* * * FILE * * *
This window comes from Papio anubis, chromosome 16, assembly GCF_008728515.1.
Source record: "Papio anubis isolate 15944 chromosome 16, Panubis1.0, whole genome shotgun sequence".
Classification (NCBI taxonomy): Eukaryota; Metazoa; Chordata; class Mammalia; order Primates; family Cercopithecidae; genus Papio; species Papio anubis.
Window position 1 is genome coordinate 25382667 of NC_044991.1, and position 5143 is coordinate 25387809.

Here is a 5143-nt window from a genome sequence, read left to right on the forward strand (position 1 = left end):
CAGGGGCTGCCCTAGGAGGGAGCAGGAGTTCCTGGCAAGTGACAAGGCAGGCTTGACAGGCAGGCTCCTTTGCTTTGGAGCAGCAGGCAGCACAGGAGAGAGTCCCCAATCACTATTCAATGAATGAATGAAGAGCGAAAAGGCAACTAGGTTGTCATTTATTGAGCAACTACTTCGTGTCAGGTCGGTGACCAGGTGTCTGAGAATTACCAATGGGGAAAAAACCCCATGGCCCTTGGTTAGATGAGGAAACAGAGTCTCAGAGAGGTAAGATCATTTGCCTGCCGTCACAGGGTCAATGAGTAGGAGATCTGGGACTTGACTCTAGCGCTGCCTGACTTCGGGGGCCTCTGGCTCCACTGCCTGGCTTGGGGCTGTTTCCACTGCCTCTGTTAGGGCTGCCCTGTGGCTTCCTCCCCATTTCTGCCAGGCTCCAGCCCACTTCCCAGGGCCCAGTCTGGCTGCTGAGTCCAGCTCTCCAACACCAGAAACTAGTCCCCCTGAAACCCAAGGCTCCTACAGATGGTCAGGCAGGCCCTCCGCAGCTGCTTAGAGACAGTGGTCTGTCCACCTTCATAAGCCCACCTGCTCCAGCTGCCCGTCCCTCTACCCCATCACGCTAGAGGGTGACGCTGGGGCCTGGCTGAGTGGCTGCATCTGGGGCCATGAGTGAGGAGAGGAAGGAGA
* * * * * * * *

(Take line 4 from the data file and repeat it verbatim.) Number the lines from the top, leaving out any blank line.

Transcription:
Window position 1 is genome coordinate 25382667 of NC_044991.1, and position 5143 is coordinate 25387809.